The territorial map
While Liberland’s official cadastral map is being prepared to denote its borders, the micro-nation’s presence, at least in the virtual space, is established. The area that was once listed as Gornja Siga, on the west bank of the Danube, is now recognized as “Liberland” on Google maps (official coordinates: 45°46’N; 18°52″E).
The city plan
Jedlička says that major architectural firms from Prague have offered to help with Liberland’s urban planning. “You will find interesting architectural concepts in the near future,” he says, though he declined to reveal details. “Prague is a center for world architecture from many aspects. We have people who designed Dubai here, for example. I will reveal their names soon.”
Seifeddine Abbassi, a Tunisian product design student based in Poland, built a Liberland Design fan page, and he hopes to become a citizen of Liberland and to join its official design department.
He is already pondering design solutions for thousands of new Liberlanders who will potentially inhabit a land area about size of 60 city blocks in Manhattan, New York. “Liberland it’s a small country, so it would be better if most things will be multifunctional,” Abassi explains. “For example, multifunctional furniture [built for microapartments] is a possibility. Liberland will be built from zero, so its design must be unique.”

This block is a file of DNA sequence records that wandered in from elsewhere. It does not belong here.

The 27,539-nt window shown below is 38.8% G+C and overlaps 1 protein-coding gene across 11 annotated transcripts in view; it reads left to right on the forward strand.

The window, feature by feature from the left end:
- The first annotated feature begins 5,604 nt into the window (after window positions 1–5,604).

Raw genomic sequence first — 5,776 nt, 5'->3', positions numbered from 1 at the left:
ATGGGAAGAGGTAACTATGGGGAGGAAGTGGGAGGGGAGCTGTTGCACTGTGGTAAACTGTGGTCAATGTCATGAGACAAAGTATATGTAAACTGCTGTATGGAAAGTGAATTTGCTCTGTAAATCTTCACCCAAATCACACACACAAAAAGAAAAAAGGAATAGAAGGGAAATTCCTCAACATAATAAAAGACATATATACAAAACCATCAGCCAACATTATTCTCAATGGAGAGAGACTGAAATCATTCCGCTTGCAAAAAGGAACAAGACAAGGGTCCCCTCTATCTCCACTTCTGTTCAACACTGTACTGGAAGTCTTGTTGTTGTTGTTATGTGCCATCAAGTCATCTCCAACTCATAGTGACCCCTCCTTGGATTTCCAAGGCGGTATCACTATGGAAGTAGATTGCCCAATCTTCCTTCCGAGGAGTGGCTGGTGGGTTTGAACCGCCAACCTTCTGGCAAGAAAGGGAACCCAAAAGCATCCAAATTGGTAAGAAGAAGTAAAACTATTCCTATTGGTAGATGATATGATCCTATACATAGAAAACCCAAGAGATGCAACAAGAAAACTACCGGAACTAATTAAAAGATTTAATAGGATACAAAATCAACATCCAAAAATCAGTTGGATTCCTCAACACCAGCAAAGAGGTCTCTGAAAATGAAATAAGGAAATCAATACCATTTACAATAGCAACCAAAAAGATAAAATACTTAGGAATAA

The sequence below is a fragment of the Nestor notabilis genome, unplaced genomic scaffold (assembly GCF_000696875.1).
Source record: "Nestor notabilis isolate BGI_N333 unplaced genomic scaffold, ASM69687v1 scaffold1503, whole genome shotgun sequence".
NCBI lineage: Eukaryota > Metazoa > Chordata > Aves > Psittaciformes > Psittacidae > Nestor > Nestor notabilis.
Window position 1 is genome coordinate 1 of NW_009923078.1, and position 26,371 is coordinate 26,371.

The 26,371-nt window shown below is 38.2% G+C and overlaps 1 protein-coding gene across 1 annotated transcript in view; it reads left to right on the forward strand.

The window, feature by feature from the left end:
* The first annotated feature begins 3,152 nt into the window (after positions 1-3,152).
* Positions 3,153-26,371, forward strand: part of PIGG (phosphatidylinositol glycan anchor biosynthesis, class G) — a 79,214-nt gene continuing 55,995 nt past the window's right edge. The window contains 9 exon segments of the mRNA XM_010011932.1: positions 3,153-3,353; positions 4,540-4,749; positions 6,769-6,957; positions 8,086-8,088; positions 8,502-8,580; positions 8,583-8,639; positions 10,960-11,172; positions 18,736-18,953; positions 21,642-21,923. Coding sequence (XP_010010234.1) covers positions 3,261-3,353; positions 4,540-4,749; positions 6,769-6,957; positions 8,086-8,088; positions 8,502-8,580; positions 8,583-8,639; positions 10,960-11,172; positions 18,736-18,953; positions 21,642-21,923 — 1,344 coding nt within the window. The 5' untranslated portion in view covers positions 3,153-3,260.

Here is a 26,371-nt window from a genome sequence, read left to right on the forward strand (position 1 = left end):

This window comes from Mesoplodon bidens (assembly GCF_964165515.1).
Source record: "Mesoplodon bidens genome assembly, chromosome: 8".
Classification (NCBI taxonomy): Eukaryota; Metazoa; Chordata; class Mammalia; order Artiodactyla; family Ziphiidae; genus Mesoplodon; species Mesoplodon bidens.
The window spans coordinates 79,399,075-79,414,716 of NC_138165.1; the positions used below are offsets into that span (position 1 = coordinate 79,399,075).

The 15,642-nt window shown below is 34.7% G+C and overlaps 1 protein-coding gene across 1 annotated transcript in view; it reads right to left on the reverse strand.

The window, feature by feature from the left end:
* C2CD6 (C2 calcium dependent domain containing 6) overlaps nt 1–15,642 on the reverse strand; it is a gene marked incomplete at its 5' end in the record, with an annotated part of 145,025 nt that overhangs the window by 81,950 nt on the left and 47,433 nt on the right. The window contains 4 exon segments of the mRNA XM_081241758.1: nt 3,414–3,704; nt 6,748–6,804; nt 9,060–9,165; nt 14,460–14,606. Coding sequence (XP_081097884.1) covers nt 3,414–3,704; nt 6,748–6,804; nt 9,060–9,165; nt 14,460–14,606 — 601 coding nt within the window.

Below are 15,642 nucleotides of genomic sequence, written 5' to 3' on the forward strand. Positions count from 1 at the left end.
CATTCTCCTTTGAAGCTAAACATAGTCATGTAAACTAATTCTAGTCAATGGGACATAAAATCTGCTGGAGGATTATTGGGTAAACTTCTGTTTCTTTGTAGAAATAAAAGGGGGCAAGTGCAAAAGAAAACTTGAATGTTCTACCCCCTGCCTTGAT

These are artists renderings showing how one might parcel out the micro-nation’s limited terrain:
A well-designed website translated into four languages is arguably Liberland’s most valuable asset right now. It contains basic information about its unfolding history, a draft of its constitution, its laws, a donation page, and a link to the application for Liberlander citizenship.
Banknotes and currency
Bitcoin has been declared Liberland’s official currency, which will eliminate the need for a central bank and minimize regulation, true to its libertarian spirit.
Just a day after its launch, a musician had composed a national anthem for Liberland overnight: “Victory March to Glory Land,” composed and conducted by Varhan Orchestrovič Bauer.
“It’s our preliminary anthem,” Jedlička tells Quartz. “It’s a very nice song created for us by a professional musician but we haven’t decided if this will be our official anthem. [We welcome] more proposals for our national anthem.”
More design work to do
Still on the to-do list are road signs, official forms, diplomatic papers, stationery, a country-level internet domain name (.li is already taken by Liechtenstein and .lb is Lebanon), and an international dialing code (proposed as +422) to be filed with the International Telecommunications Union. (When we dialed Jedlička’s mobile, his number was still appended by Czech’s +420 country code.)
But Jedlička may have found some help from the fledgling country’s Facebook followers. Whether parody or earnest proposals, Facebook fan pages are helping flesh out the possibilities for this emergent state.